Why is it bad to have root writing files to a directory not owned by root?

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Why is it bad to have root writing files to a directory not owned by root? – Managing your servers can streamline the performance of your team by allowing them to complete complex tasks faster. Plus, it can enable them to detect problems early on before they get out of hand and compromise your business. As a result, the risk of experiencing operational setbacks is drastically lower.

But the only way to make the most of your server management is to perform it correctly. And to help you do so, this article will share nine tips on improving your server management and fix some problem about linux, security, permissions, , .

This came up in a comment to another question and I’d love it if someone could explain the reasons for this to me.

I suggested having Apache log the errors for a given VHost to a user’s home directory. This was shot down because it was insecure. Why?

I asked for clarification in a reply comment but all I got was that it’s insecure to have root writing in a folder not owned by root. Again, could someone explain?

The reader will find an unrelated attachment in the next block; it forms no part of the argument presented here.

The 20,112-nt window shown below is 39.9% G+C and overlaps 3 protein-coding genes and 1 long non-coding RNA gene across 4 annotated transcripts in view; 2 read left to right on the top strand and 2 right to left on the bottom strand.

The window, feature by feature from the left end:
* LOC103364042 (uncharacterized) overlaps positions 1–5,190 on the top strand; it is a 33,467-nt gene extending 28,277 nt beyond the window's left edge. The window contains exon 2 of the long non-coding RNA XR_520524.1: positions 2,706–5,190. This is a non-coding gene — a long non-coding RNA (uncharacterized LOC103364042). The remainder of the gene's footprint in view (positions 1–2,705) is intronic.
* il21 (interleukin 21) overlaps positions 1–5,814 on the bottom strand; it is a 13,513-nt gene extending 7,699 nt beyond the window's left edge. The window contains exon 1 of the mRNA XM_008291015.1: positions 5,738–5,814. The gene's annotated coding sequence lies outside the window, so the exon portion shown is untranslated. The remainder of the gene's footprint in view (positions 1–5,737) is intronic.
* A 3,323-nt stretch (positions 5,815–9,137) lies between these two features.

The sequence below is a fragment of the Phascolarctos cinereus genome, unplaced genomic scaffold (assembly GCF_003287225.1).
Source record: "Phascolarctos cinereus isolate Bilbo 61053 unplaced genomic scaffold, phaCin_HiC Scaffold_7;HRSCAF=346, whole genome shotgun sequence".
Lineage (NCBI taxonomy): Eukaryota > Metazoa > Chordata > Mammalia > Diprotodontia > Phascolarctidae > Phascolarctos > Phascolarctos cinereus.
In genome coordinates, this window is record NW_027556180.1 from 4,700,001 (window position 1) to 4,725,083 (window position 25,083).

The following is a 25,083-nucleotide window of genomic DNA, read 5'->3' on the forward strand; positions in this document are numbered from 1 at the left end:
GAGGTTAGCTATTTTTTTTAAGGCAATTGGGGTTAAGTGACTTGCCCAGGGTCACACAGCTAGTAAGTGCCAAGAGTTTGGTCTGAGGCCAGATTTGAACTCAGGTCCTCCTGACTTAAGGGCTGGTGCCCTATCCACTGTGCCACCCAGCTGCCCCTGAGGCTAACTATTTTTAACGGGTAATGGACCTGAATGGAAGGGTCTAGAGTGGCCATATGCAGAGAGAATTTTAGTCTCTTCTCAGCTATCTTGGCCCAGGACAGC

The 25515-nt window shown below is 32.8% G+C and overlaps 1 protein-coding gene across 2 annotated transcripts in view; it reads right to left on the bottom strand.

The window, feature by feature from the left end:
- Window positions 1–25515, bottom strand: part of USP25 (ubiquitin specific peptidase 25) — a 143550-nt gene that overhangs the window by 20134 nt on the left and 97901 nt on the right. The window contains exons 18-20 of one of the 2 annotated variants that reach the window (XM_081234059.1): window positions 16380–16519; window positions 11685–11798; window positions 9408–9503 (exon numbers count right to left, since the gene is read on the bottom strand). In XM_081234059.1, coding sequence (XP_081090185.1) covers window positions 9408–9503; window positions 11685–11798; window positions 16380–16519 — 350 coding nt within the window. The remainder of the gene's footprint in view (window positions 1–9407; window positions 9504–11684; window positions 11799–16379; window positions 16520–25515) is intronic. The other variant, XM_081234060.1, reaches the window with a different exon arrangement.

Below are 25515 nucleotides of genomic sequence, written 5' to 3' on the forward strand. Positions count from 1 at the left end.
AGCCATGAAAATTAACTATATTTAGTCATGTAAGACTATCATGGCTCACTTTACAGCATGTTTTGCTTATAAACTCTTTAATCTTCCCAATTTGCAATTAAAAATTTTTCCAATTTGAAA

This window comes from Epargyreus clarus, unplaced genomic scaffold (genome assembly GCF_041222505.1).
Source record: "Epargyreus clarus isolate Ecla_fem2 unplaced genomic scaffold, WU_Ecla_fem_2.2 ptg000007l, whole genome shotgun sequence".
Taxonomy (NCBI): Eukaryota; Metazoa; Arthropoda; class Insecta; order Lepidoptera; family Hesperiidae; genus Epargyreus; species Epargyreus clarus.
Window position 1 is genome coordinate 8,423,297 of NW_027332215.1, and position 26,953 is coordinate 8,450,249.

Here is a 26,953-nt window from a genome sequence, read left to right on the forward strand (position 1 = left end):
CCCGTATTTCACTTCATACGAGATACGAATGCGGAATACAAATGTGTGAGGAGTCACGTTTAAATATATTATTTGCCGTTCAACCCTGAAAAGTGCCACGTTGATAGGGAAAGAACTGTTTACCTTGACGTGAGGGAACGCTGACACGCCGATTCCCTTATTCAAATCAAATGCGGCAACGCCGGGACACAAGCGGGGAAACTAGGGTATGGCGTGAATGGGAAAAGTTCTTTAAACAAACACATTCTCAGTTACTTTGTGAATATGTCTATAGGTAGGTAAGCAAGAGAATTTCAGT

Thanks,

Bart.

Solution :

Because an evil user can maliciously try to point the file root is writing to a different location.
This is not so simple, but really possible.

As an example, if a user would find the way to make a symlink from the supposed Apache log to, say, /etc/shadow you’ll suddenly have an unusable system. Apache (root) would overwrite your users’ credentials making the system faulty.

ln -s /etc/shadow /home/eviluser/access.log

If the access.log file is not writable by the user it can be difficult to hijack it, but avoiding the possibility is better!

A possibility could be to use logrotate to do the job, creating the link to a file not already existing, but that logrotate will overwrite as soon as the logs grows:

ln -s /etc/shadow /home/eviluser/access.log.1

Note:

The symlink method is only one of the possible attacks, given as a proof of concept.

Security has to be made with a White List mind, not blacklisting what we know to be an issue.

The general principle of not having processes write into a directory they don’t own or trust is a good one. But in this particular case, it’s reasonable to trust that the Apache code opens the log with O_NOFOLLOW etc: logging into a user’s home directory is a common setup.

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